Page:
John Watson Scully of Vero Beach, formerly of Rye, died of prostate cancer September 7. He was 82.
He is survived by his beloved wife of almost 54 years, Suzanne Marechal Scully, and his children whom he referred to as his “Five Stars”: Susan Watson Scully-Cox, Katherine Scully Foote of Greenwich, John Marechal Scully of Winchester (Emily Ault), Cynthia Scully Doolan (Todd), and Christopher Palmer Scully. He is also survived by his ten grandchildren, upon whom he doted; and his loving brothers, Thomas J. Scully of Jupiter, Florida, and William P. Scully (Marlynn Doble) of Dorset, Vermont and Vero Beach.
Mr. Scully was a member of American Yacht Club in Rye, The Moorings Club, and Quail Valley River Club in Vero Beach.
A celebration of his life will take place at American Yacht Club Monday, September 17 at 3 p.m. A service was held at St. Marks Anglican Church in Vero Beach on September 10.
Donations in Mr. Scully’s name may be made to St. Mark’s Anglican Church, P.O. Box 6994, Vero Beach, Florida, 32961, or to Memorial Sloan-Kettering Cancer Center, in honor of Dr. Howard Scher, who was able to keep Mr. Scully alive for almost 18 years.
Jane Mary Culkin passed away peacefully on September 6 at Calvary Hospital after a long struggle with cancer. She was 82.
Born to David and Dorothy Aronberg, she grew up in Manhattan, where she attended Marymount College. Her career as an art director enabled her to pioneer innovations in typography and graphic design while associated with the Book of Knowledge, Science Research Associates reading programs, and Harcourt Brace Jovanovich publishing. After living in Paris, Chicago, London, and Pound Ridge, she resided in Rye for over 34 years.
Her family knew her to live life on her own terms in a consistent manner. Ms. Culkin’s keen intellect and robust spirit characterized her full life.
Sis D’Angelo, her longtime neighbor and friend, said, “Jane was a true intellectual and so interesting to talk to. She was also a wonderful cook.”
She is survived by her sons: Donald of Virginia Beach, Virginia, and David of Leavenworth, Kansas. Donald, a graduate of the United States Coast Guard Academy, serves as a captain. David, a graduate of the United States Military Academy, serves as a lieutenant colonel. Mrs. Culkin’s sons were truly her life and she was proud of their military service.
A mass of Christian burial was celebrated at the Church of the Resurrection September 12.
Donations in her memory may be made to Calvary Hospital in the Bronx.
Ruth C. Greenman died peacefully, at the age of 97, on September 11 at Greenwich Hospital after a short illness. She is survived by her husband of 72 years, Sidney Greenman; her daughters Jane Hunter and Nancy Greenman; her grandchildren S. Charles Hunter, Jennifer Claire Hunter, and Dan Greenman; and her great-grandchildren Clyde and Lila Hunter.
“She lived a long, fulfilling life,” said her family. “We grieve our loss.”
Contributions in Mrs. Greenman’s name may be made to the Alzheimer’s Association.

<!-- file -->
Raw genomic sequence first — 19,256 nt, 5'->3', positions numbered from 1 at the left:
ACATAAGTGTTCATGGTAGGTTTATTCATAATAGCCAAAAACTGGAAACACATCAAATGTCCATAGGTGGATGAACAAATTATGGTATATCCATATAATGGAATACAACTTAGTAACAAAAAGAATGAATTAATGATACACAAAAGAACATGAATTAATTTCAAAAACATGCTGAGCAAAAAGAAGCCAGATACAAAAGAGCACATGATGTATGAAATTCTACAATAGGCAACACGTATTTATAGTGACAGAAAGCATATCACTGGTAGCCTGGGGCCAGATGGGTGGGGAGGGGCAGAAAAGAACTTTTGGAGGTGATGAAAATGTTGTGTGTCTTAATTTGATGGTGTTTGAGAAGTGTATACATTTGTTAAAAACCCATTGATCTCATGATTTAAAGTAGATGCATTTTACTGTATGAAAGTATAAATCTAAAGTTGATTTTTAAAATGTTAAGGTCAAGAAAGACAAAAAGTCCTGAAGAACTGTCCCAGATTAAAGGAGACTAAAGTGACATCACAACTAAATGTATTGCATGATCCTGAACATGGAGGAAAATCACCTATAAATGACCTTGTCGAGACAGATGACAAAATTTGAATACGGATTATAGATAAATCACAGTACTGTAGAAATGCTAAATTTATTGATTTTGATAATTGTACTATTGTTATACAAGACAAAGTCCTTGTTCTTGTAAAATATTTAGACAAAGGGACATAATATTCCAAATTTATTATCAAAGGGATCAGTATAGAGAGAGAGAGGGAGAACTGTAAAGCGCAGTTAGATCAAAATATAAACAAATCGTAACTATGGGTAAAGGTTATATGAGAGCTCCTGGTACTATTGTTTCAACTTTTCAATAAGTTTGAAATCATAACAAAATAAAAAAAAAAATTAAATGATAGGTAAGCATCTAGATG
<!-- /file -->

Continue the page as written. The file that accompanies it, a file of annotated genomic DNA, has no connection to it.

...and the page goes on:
In Memoriam: John Carey Jr.
A Father’s Remembrance
We parents do not expect to outlive our children. When we do, the circumstances are bound to be heartbreaking.
The worst may be when a child has learned to climb into a parent’s lap, arms around the parent’s neck and kisses freely offered.
Or a teenager trying hard at school, respectful of peers and elders alike, developing standards of her or his own, wanting to go to college.
Our own loss was all of the above and more.
Our son John Jr. at age 18 seemed to have endless possibilities. He had done well at Rye High School, being elected head of the student body and co-captain of the 1972 football team. He had successfully managed his father’s campaign for Mayor of Rye, and was preparing to enter Yale College.
At Yale came his first big disappointment, being cut from the freshman football squad, no doubt because of his size, 5’6”, and weight, 150. But he did well at lacrosse and won Yale numerals.
In sophomore year he began having trouble concentrating and finally had to drop out. There followed years of struggle to resume his college education. He finally won his B.A. degree in philosophy at SUNY Purchase, to which he commuted daily by bicycle from Forest Avenue. Pat and I were so very proud of him.
His philosophy professor at SUNY thought so highly of him that she arranged graduate study programs for him at various universities around the country. One of them was the University of California. That state became his residence. He was living in San Francisco when the accident that claimed his life occurred.
In March of last year, Johnny choked on food in a restaurant and stopped breathing. In the ambulance he received CPR, which restored his heartbeat. But damage had been done to his brain from oxygen deprivation. He did not regain full consciousness before death came on September 12, 2011. His devoted brother Douglas made eight trips west to see him between March and September. My wife and I were with him a few days before the end.
Johnny’s earthly remains rest at Greenwood Union Cemetery, where his headstone is to be dedicated on September 23 at 3 p.m. RIP, beloved son.
— John Carey Sr.